|National Infantry Museum. Photo © by Debi Lander.|
|Follow me. Photo © by Debi Lander.|
|A Merril's Marauder MSG Vincent Melillo. Photo © by Judy Wells.|
The first punch, walking into the "Last 100 Yards" exhibit, was a doozy. One hesitates to call it an "exhibit." The museum is filled with exhibits. This was a catharsis.
The infantry "owns" the last 100 yards of any battlefield; their job is to charge and engage the enemy, to defeat the enemy and to take and hold the ground. A circular opening symbolizing a drum leads to a gently sloping ramp.
|Battle of Yorktown. Photo © by Debi Lander.|
|Heads and bodies are those of today's Infantrymen. Photos © by Judy Wells.|
|Battle of Antietam, Civil War. Photo © by Debi Lander.|
|Battle of Soissons tableau. Photo © by Debi Lander.|
|The 5th Ranger Battalion had to climb a 100-foot tall wall of stone to defeat the German artillery unit at Pointe du Hoc on Omaha Beach. Photo © by Debi Lander.|
|Millett's bayonet attack. Photo © by Judy Wells.|
|Assault on Landing Zone X-ray. Photo © by Debi Lander.|
|Desert warfare. Photo © by Debi Lander.|
By this point the anecdotes began taking their toll. One day a group from Officers Candidate School came through, said Jim, and one tapped him on the shoulder. “I need to tell you something,” the man said, adding that he had been a medic on the battlefield that day. “I was the one who pulled them out and patched them up.” He began to tear up looking at the figure atop the Bradley. “The commander, he was a good friend. I couldn’t save him; he was too far gone.”
We were pretty far gone too when Jim told another about a class of fifth graders who came through. At this point a little girl began to cry loudly. “I didn’t know there were bad people in the world who wanted to hurt me, hurt my family,” she said between sobs. Two soldiers had been following the group and one came up to the girl, dropped on his knee, hugged her and said, “Honey, don’t worry. We are trained and we are here to protect you.”
Teary-eyed? You bet.
|The parade ground and home of Sacred Soil. Photo © by Judy Wells.|
Sacred SoilLeaving those last 100 yards you can see the Parade Grounds where new recruits graduate to infantrymen. You can't distinguish the Sacred Soil but it's there.
March 19, 2009, descendants of soldiers who fought and died in the Army's battles scattered soil from those wars onto the parade grounds.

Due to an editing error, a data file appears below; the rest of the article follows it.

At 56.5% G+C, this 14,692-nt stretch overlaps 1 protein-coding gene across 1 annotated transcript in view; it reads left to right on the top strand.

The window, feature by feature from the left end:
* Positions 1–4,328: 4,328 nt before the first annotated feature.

First to add Sacred Soil to the parade ground was Douglas Hamilton, a fifth generation descendant of Alexander Hamilton. He scattered soil from the Battle of Yorktown where Lieutenant Colonel Hamilton served.
Theodore Roosevelt IV could have participated twice in the ceremony - as great-grandson of President Theodore Roosevelt, who was awarded the Medal of Honor after the battle of San Juan Hill in the Spanish-American War, and as grandson of Theodore Roosevelt Jr., who earned the medal on D-Day - but he represented the veterans of the World War II European Theater with sand from the beaches of Normandy. The Pacific theater was represented by Kirk Davis, who earned the Medal of Honor with the infantry at Guadalcanal.
Honors for the Battle of Antietam in the Civil War were shared by Henry Benning Pease Jr., a descendant of Henry Lewis Benning, who commanded the Confederates at Burnside Bridge, and former Secretary of Interior Dirk Kempthorne, whose great-grandfather was a Union soldier wounded at Antietam.
Soil from Soissons, France, a major battle of World War I, was spread by Samuel Parker Moss whose grandfather, Samuel Parker, earned the Medal of Honor with the 28th Infantry and became that war's most decorated officer. He was joined by George York, son of Sgt. Alvin York.
Spreading soil from Korea were Medal of Honor winner Col. Ola Lee Mize, who fought at Outpost Harry, and Gen. Paik Sun-Yup, South Korea's most decorated veteran.
Adding soil from Vietnam were Gen. Hal Moore and Command Sgt. Major Basil Plumley, who fought in the first major battle there. Representing our current conflicts with soil from Iraq and Afghanistan was Command Sgt. Major Marvin Hill, senior enlisted adviser to Gen. David Petraeus.
From that day on, new infantrymen have marched over the soil of lands where their forefathers fought and died.
|The Good Girls NEVER pass up a costume opportunity like this one in the Family Gallery.|
|We "fought" through a simulated battle.|
It would take you at least 16 hours to see everything here so the Good Girls figure we need three more be-back days. It would be well worth it.
- Post by Judy Wells